Other nations have had more or less imperfect visions of ancient history and of the unity of the race, but in the Bible alone do we find an authoritative declaration made concerning the antiquity and unity of man and the ultimate destiny of the human race. The Chaldeans had a tradition of ten antediluvian patriarchs or kings. They made the duration of this first period of human history four hundred and thirty-two thousand years. All other chronicles have been bewildered by their polytheism, whereas in the Hebrew history we have all the sublime unity which would seem to be necessitated by the monotheism of the writers. They who believed in one God were likely to believe in one humanity. Monotheism accounts for the two commandments which relate first to God, and then to man. (J. Parker, D. D.)
1 Chronicles 1:19
Because in his days the earth was divided.
The division of the earth
The chief value of the genealogical records consists--
1. In enabling us to view the origin of nations historically.
2. In enabling us to trace out the various tribes of the sons of Jacob.
3. In enabling us to prove the lineal descent of Christ to have been of the house and lineage of David; and that He was the fulfiller of the promise to Abraham, “In thy seed shall all nations of the earth be blessed.”
4. Independently of all this we meet with a sentence or a paragraph suggestive of the deepest thought, or illuminating a principle expressed in another part of the Scriptures with light as clear and bright as it is beautiful and enchanting. Such an instance we have in the text.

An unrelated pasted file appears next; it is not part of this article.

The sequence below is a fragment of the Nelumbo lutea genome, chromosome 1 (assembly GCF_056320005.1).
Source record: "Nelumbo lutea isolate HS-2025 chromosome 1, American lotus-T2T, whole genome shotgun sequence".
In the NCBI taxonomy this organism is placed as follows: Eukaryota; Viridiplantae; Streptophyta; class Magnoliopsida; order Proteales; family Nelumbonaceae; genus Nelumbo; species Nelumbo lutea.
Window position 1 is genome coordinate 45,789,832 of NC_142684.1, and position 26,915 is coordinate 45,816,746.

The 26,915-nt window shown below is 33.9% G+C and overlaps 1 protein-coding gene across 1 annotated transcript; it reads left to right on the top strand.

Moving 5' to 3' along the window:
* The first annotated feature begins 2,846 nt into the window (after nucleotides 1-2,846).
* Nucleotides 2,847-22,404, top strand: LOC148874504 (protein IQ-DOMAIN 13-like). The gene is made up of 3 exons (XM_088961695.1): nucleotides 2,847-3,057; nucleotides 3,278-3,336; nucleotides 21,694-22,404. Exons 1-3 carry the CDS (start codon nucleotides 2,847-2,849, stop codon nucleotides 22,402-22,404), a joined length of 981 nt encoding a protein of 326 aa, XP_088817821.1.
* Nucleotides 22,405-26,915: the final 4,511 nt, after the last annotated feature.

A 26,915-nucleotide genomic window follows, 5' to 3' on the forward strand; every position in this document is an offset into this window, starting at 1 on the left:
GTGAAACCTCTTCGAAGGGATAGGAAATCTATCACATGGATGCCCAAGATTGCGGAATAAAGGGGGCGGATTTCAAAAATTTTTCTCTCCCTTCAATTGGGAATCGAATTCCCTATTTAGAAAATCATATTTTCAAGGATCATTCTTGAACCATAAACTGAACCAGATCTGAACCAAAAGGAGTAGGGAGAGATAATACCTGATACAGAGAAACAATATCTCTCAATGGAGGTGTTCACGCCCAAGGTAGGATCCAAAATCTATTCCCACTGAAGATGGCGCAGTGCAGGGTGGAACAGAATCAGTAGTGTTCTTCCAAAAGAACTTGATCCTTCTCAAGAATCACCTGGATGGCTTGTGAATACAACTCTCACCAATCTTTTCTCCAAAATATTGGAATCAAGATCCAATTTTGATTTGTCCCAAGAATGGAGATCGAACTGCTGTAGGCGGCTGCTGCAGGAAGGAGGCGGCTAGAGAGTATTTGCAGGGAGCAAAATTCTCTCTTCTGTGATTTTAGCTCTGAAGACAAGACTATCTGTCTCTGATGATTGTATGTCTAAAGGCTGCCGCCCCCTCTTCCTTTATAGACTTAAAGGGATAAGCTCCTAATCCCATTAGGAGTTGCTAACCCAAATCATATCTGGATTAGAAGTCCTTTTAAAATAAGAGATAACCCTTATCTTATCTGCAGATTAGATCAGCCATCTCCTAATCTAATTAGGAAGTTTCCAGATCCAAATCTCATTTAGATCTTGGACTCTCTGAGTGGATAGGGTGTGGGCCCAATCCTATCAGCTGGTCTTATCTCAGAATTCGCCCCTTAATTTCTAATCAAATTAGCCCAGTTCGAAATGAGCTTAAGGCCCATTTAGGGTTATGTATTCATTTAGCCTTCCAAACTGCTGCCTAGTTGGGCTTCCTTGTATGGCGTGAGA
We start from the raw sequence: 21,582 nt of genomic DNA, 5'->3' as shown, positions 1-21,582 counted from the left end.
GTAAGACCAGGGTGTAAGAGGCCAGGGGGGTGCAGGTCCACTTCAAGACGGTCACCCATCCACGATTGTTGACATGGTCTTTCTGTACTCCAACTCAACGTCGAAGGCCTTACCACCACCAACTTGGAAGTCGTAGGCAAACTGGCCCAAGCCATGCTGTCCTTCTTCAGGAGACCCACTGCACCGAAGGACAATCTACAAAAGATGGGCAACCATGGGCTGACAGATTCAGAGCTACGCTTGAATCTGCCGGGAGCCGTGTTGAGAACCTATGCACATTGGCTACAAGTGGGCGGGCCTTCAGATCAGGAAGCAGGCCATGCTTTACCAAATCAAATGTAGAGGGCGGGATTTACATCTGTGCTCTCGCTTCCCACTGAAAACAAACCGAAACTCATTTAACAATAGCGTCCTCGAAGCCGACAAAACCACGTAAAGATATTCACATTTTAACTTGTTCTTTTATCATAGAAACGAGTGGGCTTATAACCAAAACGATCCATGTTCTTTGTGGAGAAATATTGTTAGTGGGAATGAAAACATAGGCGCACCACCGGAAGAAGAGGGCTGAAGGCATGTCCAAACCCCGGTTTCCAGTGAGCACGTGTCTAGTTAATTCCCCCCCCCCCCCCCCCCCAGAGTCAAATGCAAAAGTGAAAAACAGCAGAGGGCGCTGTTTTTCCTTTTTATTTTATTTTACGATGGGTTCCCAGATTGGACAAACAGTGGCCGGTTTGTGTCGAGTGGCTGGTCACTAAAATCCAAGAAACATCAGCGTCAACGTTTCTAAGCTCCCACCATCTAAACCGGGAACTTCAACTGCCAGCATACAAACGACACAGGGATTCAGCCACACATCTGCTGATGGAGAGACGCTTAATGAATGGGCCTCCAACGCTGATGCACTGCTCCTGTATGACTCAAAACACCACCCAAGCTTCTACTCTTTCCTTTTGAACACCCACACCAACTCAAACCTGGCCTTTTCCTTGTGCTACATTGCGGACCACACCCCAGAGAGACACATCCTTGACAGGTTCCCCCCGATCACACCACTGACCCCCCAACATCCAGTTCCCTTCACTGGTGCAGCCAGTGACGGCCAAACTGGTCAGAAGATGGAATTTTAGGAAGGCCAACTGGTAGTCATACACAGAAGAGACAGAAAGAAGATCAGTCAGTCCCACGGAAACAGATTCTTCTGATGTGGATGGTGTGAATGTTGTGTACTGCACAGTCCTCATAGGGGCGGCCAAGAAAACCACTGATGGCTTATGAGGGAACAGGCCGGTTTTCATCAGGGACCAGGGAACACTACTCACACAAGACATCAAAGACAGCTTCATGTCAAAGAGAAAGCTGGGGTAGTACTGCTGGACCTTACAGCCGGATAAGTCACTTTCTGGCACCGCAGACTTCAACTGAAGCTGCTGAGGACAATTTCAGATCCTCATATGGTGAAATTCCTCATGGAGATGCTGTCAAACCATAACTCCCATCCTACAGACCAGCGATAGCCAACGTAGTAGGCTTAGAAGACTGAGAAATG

I. Consider the division of the earth as ordained without sin. Sin alters and affects everything. There is not a duty you perform or matter you can engage in, in which you do not find sin exerting a pernicious influence. And here it is, I think, that many persons make great error when seeking to interpret to themselves the trials and calamities which come upon them. “Providence ordained it,” is the common philosophy on the matter, when I humbly think the truer account of every calamity would be, “Providence ordained and desired my happiness, but sin has deformed it, and for a time blasted the intended joys and filled me with anxieties.” The division which God intended would be but a repetition in every case of what He had done at the beginning; there would have been allotted to the sons of men certain portions of this fair earth to govern and to till, and every child of Adam would be taught, in the beautiful homilies of nature, the first principles at least of homage to the Creator, and of confidence, and of love. The division Jehovah ordained was division without disunion. Distinction, but not discord. Partition, but still perfect peace. This first inquiry, then, is of much value, and will prove, ere many years, of vast importance in refuting the errors of the sceptical writers which abound. Nor will it perhaps be without its use, to have noticed the character of that division which God intended among the sons of men, one which should have promoted the equal comfort of all, amidst the blessings of universal peace and brotherhood. It may be, that when grace shall have triumphed in our sin-stained earth even but a little more, you may see a disposition to revert to these very principles of division which the Eternal desired to be followed, but which (as we shall notice directly) have been marvellously distorted ever since the day of which it is recorded in the text--“Unto Eber were born two sons: the name of the one was Peleg; because in his days the earth was divided.”